I have finished this book a while ago but I hesitated writing about it because... well because I was under the impression there's not much left to say. I have talked in my previous reviews about how brilliant Simon's books are and how much I enjoy them, and this is always the bottom line. I can only imagine how hard must be for Simon to be keeping writing on the series, and I am always surprised by the energy with which he does it. Because with long series like this you always run into a conundrum: your audience will always want to more about the heroes. They get bored by always being fed more of the same, but at the same time you cannot afford to innovate to much without risking to either making the story too unbelievable or changing the characters so much that they become unrecognizable when compared to their previous selves. That's why a lot of TV series have a dip in quality after two or three seasons.
Having said all that, with this sixth book of the series Simon proves to be a masterful innovator, in that the action develops in a surprising way, while the characters stay true to themselves. At the same time, the historical reality of Caesar's diaries is respected as well, as Simon is very intelligently exploiting a gap in the historical timeline, namely what happened to the rebel king Ambiorix of the Eburones. It is clear that Ambiorix's deed of destroying an entire legion and killing two high ranking officers (Sabinus and Cotta) is the biggest failure of Caesar's Gallic campaigns, with probably heavier losses than even the Battle of Alesia.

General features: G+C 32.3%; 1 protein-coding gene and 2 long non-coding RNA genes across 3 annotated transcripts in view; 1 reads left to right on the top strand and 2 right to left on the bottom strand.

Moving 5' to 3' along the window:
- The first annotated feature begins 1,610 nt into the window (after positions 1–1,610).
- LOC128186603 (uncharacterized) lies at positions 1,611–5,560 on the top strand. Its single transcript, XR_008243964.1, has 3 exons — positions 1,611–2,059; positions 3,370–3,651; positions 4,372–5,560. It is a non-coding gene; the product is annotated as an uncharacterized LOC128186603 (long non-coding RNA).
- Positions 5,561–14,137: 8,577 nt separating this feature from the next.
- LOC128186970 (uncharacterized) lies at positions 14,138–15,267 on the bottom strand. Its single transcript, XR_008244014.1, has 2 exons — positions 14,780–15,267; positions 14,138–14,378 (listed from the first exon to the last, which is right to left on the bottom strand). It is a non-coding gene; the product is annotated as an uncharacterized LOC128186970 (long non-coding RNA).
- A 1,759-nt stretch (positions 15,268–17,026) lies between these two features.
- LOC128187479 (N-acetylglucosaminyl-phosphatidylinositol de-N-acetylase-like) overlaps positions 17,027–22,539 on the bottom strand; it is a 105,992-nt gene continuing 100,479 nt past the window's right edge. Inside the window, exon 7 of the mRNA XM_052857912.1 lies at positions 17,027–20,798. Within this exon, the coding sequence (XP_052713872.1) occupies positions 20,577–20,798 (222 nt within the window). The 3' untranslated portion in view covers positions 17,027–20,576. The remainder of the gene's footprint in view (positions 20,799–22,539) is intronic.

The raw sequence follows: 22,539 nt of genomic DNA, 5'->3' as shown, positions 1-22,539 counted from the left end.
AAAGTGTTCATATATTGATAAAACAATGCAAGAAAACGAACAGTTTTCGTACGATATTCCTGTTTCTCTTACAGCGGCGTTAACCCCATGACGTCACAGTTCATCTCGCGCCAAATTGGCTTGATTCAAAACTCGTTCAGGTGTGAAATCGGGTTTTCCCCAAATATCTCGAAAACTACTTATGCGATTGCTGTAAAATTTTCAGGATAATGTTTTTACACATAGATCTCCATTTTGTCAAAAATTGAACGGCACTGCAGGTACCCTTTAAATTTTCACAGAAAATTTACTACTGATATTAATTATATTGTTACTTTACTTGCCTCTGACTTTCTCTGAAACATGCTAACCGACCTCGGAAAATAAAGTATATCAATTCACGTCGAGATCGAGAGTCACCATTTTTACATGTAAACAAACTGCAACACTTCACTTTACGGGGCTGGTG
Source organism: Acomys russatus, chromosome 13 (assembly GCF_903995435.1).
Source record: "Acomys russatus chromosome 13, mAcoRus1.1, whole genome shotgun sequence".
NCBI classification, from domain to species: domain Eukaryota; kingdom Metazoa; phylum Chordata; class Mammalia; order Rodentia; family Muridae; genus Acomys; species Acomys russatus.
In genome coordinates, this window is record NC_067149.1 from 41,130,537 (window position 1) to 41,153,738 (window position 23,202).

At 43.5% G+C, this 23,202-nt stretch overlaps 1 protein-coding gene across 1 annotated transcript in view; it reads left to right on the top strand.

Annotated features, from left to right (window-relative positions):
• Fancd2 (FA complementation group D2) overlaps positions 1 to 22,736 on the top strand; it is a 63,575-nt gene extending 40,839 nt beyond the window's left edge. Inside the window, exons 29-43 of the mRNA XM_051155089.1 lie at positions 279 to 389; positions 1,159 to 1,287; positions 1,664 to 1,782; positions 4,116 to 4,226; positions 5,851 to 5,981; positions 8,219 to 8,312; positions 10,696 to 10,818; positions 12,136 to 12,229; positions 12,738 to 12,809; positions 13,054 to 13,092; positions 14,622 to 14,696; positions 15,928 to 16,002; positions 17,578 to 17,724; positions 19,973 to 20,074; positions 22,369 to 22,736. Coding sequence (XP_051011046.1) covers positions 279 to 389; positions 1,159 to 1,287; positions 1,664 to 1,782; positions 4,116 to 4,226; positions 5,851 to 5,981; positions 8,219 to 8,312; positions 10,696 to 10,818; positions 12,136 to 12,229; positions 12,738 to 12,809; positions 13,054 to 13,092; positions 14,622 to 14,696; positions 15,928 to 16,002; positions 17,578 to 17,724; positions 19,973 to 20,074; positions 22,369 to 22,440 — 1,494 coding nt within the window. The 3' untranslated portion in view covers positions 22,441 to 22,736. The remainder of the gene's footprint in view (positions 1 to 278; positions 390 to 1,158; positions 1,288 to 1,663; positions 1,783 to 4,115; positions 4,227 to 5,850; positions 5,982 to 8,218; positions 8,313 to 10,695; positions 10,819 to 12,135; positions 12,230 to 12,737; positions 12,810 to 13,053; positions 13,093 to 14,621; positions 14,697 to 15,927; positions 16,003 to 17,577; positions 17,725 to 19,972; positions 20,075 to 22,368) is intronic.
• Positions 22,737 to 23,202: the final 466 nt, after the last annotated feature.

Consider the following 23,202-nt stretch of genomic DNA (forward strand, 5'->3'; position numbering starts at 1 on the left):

After a bit of a rocky and only partial reconciliation with the general, our hero, Fronto, is given a commando and a mission. This is a turn of events as clever as it is surprising, as it frees Simon to take Fronto and his 20-odd men wherever he pleases. Fans of the series should not be worried, as there is plenty of blood and gore, of hacking and stabbing, though sometimes the numbers are smaller. There are two cult movies this book reminded me of, and they're both referenced in the title. Which makes me rather curious if Simon took any of his inspiration from Tarantino's movie in the same manner in which Inglorious Basterds is inspired by the Lee Marvin classic.
There are a few really great moments in the book, of which one got stuck in my mind due to the depth of the psychological drama: when Fabius has to kill the villagers to whom he promised freedom only moments before, thus going against all his ethical convictions. The army does that to you a lot of the time, and it is captured here surprisingly well.
I need to note a slight disappointment when I think about how fascinated I was about the mythological animals Caesar describes as being part of Northern Gaul's regular fauna and about the longest anthropological inquiry the great man makes into the life of this part of the world in his sixth book of De Bello Gallico. I was eagerly waiting to see what Simon has to say about the weird animal with a horn in the middle of its forehead out of which two pairs of antlers grow. Instead, he dismisses all of it under the label of 'fabulations attempting to mask a military failure'. Which, come to think about it, might very well be true.
So rather than being a mere setup for next year's world-shattering events, this sixth book is actually a great standalone, that can very well be read by itself as well as a natural follow-up to the fifth and the adventures of the previous year. Highly recommended.